sides. Here I draw on the work of Bernard Williams in his Shame and Necessity,
a book often overlooked now by criminal lawyers. My overall focus is on
the relationship between history and morality as configured in criminal justice
thinking. My argument will be that we should think of the terrain of criminal
justice thinking as constituted by three levels: moral psychology, ethics or
School of Law, University of Warwick. A review essay of Nicola Lacey’s In Search of Criminal
Responsibility (Oxford: OUP, 2016) and Lindsay Farmer’s Making the Modern Criminal Law (Oxford:
OUP, 2016). Quotes from these works in the text are followedby page references in brackets. I thank
Craig Reeves for steering me back to Bernard Williams’s work, and for illuminating conversations
on questions of moral psychology. This essay was written while the author was a Major Research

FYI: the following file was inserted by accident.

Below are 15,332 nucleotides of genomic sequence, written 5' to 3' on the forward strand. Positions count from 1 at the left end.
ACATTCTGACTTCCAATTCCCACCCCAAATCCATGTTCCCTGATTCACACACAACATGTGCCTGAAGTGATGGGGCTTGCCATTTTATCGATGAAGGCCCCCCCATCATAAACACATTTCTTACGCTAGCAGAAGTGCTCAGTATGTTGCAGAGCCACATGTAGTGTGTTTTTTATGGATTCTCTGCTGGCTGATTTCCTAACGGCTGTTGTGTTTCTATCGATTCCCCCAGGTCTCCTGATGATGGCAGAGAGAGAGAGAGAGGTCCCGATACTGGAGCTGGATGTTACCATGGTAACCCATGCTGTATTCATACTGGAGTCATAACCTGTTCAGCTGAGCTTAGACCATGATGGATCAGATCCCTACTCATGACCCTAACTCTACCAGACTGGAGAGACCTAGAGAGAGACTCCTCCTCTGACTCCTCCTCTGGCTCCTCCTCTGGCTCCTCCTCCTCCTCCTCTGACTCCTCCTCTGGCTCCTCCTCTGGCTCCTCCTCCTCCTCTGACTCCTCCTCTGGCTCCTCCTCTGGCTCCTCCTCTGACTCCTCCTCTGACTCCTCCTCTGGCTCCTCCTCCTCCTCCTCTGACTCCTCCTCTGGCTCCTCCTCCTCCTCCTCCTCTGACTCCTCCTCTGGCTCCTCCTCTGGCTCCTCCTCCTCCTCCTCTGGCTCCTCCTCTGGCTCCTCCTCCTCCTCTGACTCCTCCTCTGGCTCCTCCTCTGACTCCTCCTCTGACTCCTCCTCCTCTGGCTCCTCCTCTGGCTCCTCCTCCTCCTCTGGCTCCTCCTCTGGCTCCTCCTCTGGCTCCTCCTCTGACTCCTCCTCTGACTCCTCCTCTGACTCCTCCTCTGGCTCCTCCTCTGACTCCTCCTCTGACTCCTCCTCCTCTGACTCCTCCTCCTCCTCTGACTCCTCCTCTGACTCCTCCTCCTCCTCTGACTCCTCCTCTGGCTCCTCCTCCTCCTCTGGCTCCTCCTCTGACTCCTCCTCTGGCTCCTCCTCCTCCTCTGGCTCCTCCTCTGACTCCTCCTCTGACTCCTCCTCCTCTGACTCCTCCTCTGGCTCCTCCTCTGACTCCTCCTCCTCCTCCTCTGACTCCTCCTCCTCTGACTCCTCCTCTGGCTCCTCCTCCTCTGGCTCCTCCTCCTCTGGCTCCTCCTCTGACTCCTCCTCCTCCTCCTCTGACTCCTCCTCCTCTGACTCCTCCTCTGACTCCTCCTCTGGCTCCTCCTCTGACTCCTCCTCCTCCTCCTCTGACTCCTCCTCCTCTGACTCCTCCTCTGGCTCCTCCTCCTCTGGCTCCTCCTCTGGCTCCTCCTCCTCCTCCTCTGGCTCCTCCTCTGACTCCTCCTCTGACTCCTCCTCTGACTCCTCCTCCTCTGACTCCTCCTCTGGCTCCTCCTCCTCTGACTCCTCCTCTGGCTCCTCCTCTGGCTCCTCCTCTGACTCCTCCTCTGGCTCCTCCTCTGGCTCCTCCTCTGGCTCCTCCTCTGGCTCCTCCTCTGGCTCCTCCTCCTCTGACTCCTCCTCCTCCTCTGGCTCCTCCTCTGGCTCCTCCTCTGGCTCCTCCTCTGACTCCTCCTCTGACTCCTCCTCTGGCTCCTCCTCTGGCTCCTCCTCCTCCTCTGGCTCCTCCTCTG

Fellow under the auspices of the Leverhulme Trust, an award which is gratefully acknowledged
1 B. Williams, Shame and Necessity (Berkeley, CA: University of California Press, 2008) 219.
2ibid, 66.
C2017 The Author.The Moder n Law Review C2017 The Modern Law Review Limited. (2017) 80(5) MLR 955–973
Published by John Wiley& Sons Ltd, 9600 Garsington Road, Oxford OX4 2DQ, UK and 350 Main Street, Malden, MA 02148, USA
Beyond Normative Assertion and its Critique
normativity, and political and institutional history.3The first of these as I will
use it is usually absent from criminal justice thinking, leading to an either/or
play, in which ethics (the second level) or history (the third) is regarded as
the master, with the other term in the opposition downplayed or denigrated.
Mainstream theorists start from the second, critical theorists from the third.